Thanks for signing up!

Look for the Digest in your email twice a month.

Follow Us

Sign up for our Digest to receive the latest agronomic insights and crop management advice for your primary growing region delivered twice a month to your inbox.

Manage Heightened Almond Stress Caused by Recent Weather Events

March 1, 2018
This image shows an illustrated almond tree in bloom.

Parts of California have experienced higher-than-average temperatures and lower-than-average precipitation over the past year. Then there was the recent freeze and now a forecast for strong storms to sweep across the state. All of this weather variability means almond orchards are facing severe stress during the critical bloom phase.

During these times of extreme weather changes, it may be tempting to make 2 incorrect assumptions:

  1. Almond trees are drought tolerant, so they are better able to withstand periods of stress.
  2. Precipitation levels are currently down, so the risk of bloom disease is likely low.

Both assumptions can be costly for trees that face unexpected stress and disease outbreaks. Here are 4 tips to optimize tree health through almond bloom.

  1. Monitor orchard stress. While almond trees are drought tolerant, a lack of water can have a high impact on yield potential. Water stress reduces a tree’s ability to produce carbohydrates, which is a critical nutrient for proper almond development. Water-deficient trees may experience early-season leaf drop and, in extreme cases, total tree defoliation. Growers can use a portable pressure chamber to measure “midday stem water potential” for signs of stress. Minimizing stress increases photosynthesis and growth potential.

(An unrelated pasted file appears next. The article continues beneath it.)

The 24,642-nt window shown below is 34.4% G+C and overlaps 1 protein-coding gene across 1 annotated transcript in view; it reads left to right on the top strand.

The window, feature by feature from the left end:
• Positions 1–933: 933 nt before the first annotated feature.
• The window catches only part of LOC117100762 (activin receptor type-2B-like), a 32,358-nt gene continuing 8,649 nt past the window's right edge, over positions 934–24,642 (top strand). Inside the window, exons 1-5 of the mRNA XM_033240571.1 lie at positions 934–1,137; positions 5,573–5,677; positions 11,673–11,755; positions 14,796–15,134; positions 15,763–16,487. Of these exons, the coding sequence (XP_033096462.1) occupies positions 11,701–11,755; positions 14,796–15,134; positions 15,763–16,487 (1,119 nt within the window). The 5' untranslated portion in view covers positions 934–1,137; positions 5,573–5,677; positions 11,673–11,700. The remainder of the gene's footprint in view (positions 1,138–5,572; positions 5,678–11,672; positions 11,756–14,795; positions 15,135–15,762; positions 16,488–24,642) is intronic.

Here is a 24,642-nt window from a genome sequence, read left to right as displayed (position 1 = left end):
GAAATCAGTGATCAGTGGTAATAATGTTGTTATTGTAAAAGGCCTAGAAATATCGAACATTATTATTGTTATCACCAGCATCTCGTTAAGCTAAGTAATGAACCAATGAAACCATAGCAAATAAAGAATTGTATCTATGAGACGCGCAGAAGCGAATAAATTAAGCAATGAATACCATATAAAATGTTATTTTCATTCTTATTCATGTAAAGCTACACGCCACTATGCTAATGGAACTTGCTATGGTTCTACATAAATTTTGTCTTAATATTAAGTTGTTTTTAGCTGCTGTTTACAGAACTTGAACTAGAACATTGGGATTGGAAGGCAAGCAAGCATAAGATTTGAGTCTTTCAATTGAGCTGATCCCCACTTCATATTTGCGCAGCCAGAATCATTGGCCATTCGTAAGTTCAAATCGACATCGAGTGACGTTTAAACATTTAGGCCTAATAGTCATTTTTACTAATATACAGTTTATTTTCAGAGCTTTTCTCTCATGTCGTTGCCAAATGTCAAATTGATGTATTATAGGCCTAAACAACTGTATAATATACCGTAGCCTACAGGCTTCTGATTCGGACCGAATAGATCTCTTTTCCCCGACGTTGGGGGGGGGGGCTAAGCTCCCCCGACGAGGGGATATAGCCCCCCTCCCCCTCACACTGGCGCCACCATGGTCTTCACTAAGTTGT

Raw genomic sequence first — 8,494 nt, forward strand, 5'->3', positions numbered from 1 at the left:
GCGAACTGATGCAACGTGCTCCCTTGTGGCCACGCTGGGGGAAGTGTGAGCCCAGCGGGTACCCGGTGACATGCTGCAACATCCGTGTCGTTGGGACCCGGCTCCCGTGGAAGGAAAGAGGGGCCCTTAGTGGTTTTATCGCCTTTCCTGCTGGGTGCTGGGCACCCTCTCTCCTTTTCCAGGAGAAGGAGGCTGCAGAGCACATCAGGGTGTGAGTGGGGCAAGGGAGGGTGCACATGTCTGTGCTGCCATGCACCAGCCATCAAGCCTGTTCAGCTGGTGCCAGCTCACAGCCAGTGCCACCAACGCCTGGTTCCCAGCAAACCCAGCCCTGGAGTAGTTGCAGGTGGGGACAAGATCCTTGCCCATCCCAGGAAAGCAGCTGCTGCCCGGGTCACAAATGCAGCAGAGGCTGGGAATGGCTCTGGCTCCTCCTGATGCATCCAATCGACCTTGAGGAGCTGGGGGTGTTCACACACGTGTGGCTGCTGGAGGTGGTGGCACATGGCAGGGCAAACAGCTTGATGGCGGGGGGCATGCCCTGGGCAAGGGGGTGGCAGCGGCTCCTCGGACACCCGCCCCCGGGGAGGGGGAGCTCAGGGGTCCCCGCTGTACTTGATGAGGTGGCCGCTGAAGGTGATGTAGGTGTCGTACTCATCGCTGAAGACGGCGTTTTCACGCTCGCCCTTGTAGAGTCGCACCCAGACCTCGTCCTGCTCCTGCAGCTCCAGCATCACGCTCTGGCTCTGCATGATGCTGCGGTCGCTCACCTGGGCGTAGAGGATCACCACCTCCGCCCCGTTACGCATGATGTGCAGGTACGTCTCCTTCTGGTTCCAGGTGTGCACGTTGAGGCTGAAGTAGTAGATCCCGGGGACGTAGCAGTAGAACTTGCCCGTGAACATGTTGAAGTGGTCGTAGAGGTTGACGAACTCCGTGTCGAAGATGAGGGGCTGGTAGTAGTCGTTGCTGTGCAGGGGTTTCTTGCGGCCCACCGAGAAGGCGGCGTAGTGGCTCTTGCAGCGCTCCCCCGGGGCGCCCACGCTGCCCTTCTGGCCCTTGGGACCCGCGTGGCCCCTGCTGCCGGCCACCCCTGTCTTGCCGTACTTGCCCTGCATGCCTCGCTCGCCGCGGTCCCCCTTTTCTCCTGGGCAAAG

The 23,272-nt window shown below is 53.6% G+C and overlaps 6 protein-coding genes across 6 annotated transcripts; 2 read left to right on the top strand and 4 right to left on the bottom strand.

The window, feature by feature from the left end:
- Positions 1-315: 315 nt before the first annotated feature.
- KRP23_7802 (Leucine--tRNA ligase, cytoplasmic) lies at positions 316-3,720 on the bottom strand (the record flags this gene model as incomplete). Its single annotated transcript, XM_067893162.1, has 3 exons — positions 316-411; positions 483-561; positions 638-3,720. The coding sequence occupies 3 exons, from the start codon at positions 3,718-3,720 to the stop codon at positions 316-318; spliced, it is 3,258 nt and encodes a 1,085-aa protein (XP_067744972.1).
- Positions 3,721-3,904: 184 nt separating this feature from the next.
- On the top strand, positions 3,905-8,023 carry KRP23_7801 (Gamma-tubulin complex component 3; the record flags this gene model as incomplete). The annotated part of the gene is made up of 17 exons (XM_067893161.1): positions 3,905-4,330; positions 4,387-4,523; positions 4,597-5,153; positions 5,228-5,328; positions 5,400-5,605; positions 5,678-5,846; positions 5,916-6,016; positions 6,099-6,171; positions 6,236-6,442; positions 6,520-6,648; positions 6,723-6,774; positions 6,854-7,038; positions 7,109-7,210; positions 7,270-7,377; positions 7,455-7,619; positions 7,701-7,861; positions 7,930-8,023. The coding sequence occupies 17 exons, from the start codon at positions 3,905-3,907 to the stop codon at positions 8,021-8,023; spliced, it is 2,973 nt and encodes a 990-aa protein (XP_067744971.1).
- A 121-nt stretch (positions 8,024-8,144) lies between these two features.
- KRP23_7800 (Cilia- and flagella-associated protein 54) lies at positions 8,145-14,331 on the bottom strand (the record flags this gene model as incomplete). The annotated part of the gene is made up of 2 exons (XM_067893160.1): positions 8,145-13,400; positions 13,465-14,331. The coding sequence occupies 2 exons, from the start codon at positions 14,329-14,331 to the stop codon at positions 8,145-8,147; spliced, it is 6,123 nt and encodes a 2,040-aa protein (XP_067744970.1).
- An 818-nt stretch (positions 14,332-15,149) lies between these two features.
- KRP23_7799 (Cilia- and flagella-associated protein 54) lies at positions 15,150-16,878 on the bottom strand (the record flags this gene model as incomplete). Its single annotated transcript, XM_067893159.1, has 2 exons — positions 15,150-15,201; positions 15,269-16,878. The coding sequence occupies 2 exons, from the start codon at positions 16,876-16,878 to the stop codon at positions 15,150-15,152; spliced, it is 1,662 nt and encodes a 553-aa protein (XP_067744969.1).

2. Manage water usage. Water demand is lower during bloom compared to demand in the heat of summer. However, extreme heat and dry spells may tempt you to over-irrigate, which creates the perfect conditions for diseases to thrive. Limiting irrigation to 24 hours and draining any standing water from the crown will help minimize disease risk.
  3. Identify disease warning signs. While moisture levels have been low, freeze protection led many growers to run irrigation. That standing water combined with the forecast for heavy storms creates a ripe environment for disease. Two key diseases that may be problematic this year are anthracnose and root rot, and affected orchards can lose vigor quickly. Oftentimes, trees are already in a declining state when disease is identified. Here are some early warning signs to aid in proactive management:
    • Anthracnose – Look for yellow lesions that begin at the leaf margin or tip and advance toward the middle of the leaf. The disease overwinters in dead wood or mummified fruit that remain attached to the tree, so infection can occur from the previous year.
    • Root rot – Keep an eye out for leaves that wilt, dry and remain attached to the tree. Chronic infections, usually of the roots, cause reduction in growth and early senescence and leaf fall. Younger trees are particularly threatened because their root structures are smaller than mature trees.
  4. Prepare with a fungicide application. A fungicide application at bloom can help mitigate environmental stress and help boost trees’ natural defenses.

A fungicide application – among other management practices – provides multiple physiological benefits to help improve the overall health of your orchards year after year.

Sign up for the Know More, Grow More Digest to receive twice-monthly agronomic email updates pertinent to your area.

All photos are either the property of Syngenta or are used with permission.

Syngenta hereby disclaims liability for third-party websites.